Monday, February 22, 2016

The Handisco smart cane: The "white cane" gets an update

For decades, people who are blind or have visual impairments have used the "white cane" to help them navigate the world.  A long and lightweight tool, it is swept back in forth in front of an individual's feet to help them detect any obstacles on the path ahead.  Now, a group of graduate engineering students are hoping to increase the cane's capabilities with some high-tech modifications.

The students have created a box that fits on a traditional white cane, but instead of using the customary tactile method of locating obstacles, the box uses infrared and ultrasonic wave sensors to detect objects.  If a user is near an obstacle, the device will vibrate the cane to let them know.  It's the same kind of principal used in cars to alert a driver that something is near the back bumper.  With this technology, users can gain awareness of a wider area of space around them than simply sweeping the cane back and forth would provide.

And the capabilities of the cane attachment don't stop there.  It also has GPS integration, and can convey verbal information like directions to a user via a bluetooth headset.  In the future, it may be able to provide even more in-depth guidance as well.  Though the practice is not widespread yet, certain cities have started to implement types of "tagging systems," which make real-time data from a city available in an open system.  The cane attachment can collect that data and relay it to the user, including details such as whether a nearby traffic light is red or green, and what a cross-walk signal reads.  Shops can install their own customized tagging systems (or "beacons") too, broadcasting information such as what the shop sells, what its hours are, and where the entrance is located.  The students are testing their cane attachment using data from the city of Nancy, France.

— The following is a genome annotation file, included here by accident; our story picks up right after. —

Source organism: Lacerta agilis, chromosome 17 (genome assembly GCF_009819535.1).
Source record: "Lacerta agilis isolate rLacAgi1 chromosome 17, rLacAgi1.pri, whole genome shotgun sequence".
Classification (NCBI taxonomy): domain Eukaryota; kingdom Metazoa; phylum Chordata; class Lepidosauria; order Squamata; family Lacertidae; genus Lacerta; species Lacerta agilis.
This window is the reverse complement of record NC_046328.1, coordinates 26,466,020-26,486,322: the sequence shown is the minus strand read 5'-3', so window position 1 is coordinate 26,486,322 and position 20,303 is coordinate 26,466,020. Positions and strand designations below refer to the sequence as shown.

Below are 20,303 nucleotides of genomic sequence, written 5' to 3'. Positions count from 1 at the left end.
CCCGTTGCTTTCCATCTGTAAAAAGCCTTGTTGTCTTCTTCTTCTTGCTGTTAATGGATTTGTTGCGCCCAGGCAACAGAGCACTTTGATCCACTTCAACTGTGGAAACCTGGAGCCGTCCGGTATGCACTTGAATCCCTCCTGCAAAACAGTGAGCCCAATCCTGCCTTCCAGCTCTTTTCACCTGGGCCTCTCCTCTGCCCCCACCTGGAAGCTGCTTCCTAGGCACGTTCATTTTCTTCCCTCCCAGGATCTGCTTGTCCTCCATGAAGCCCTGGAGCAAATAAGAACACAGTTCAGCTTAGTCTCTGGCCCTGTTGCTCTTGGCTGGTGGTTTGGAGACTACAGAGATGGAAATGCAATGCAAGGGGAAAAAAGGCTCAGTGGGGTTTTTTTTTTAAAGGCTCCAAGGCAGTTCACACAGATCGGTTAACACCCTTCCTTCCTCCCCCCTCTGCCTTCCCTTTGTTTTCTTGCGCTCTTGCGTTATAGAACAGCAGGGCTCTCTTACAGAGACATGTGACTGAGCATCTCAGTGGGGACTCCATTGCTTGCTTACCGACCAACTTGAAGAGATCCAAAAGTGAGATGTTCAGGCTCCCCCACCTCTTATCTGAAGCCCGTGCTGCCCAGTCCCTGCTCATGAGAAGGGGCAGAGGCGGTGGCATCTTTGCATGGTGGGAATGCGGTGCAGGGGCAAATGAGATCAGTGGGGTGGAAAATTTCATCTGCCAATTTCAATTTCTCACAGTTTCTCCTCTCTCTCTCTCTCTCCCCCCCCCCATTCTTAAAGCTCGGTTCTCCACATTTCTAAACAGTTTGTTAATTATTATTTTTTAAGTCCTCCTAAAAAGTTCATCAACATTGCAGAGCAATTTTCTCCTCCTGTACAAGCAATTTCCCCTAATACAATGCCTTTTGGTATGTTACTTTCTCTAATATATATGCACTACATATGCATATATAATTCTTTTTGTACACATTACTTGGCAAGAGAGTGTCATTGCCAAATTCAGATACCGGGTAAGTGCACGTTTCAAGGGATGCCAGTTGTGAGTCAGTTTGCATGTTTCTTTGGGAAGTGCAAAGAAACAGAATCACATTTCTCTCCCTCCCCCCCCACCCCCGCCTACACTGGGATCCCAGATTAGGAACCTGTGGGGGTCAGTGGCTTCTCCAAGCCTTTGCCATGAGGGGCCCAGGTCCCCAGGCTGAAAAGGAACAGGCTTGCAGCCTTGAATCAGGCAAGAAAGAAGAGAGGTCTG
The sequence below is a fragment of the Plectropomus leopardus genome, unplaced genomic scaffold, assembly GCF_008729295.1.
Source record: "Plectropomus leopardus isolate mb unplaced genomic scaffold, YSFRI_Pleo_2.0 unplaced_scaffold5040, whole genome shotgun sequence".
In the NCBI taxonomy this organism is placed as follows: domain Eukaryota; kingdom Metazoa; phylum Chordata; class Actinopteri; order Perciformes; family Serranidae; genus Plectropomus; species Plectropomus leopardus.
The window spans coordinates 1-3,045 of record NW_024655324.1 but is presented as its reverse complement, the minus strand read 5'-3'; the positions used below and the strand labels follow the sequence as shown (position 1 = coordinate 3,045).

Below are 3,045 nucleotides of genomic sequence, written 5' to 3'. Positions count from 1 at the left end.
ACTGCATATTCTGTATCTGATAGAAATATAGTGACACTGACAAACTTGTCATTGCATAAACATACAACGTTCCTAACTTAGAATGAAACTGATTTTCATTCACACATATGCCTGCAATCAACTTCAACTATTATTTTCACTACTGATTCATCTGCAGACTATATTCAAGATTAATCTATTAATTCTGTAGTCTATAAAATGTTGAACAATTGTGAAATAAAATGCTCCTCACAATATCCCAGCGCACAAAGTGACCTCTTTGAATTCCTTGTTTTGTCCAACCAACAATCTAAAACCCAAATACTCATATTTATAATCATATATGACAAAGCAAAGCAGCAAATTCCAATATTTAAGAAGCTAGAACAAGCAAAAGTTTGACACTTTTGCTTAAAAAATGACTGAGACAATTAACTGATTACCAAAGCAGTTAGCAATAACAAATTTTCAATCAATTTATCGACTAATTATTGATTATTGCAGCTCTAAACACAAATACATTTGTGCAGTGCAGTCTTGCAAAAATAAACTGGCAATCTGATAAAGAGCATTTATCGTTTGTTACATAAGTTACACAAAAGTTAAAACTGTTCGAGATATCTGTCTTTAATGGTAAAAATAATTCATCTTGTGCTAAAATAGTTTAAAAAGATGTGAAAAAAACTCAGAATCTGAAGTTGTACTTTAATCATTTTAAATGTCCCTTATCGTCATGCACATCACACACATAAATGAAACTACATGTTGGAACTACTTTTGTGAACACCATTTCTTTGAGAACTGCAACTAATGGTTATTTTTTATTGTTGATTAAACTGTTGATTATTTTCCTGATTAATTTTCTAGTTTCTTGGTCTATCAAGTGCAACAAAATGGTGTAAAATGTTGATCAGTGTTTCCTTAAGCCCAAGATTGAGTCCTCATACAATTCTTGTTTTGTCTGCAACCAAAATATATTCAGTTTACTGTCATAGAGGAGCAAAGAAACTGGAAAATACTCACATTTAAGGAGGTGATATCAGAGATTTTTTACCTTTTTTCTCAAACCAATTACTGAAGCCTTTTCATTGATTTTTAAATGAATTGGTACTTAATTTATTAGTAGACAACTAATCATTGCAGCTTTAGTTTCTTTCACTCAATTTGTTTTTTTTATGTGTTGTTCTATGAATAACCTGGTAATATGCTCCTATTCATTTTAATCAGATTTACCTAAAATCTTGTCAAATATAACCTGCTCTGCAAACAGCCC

The idea for the updated white cane came to students at the University of Lorraine in Nancy, France, after they were informed of a challenge called Le Défi Cisco.  The challenge asked students to apply technology to social and environmental issues—and offered a €70,000 prize for the winners.  A student named Lucie d’Alguerre thought that her uncle, who is blind, could be helped by a device that gave the traditional white cane more capabilities.  Lucie began building partner relationships with the city of Nancy and with an association for the blind called Valentin Haüy, and a professor helped her team up with four other students who helped make the idea into a reality.  Jonathan Donnard managed the team's communications with Cisco (the challenge's sponsor), Nicolas Frizzarin handled the business plan and financial issues, and Florian Esteves and Mathieu Chevalier became the technology's developers.

These students made up a team they called Handisco, and they were one of only six teams out of thirty to advance to the challenge's final round of judging.  In the final round, they won the top honor.

With the prize money they officially founded the Handisco company, and began pitching it to investors.  In June 2014, they received a National Prize for Innovation called the Pepite Award from the French Ministry of Education, and met with French president François Hollande.

Handisco is still working with the city of Nancy to pursue more funding, and they're working with blind people to get feedback and improve the device.  They are also exploring possibilities like connecting vibrating shoes to the cane in order to help provide additional feedback to users.

You can learn more about Handisco and their updated white cane on Handisco's website, from PBS, from the Huffington Post, and from Cisco.

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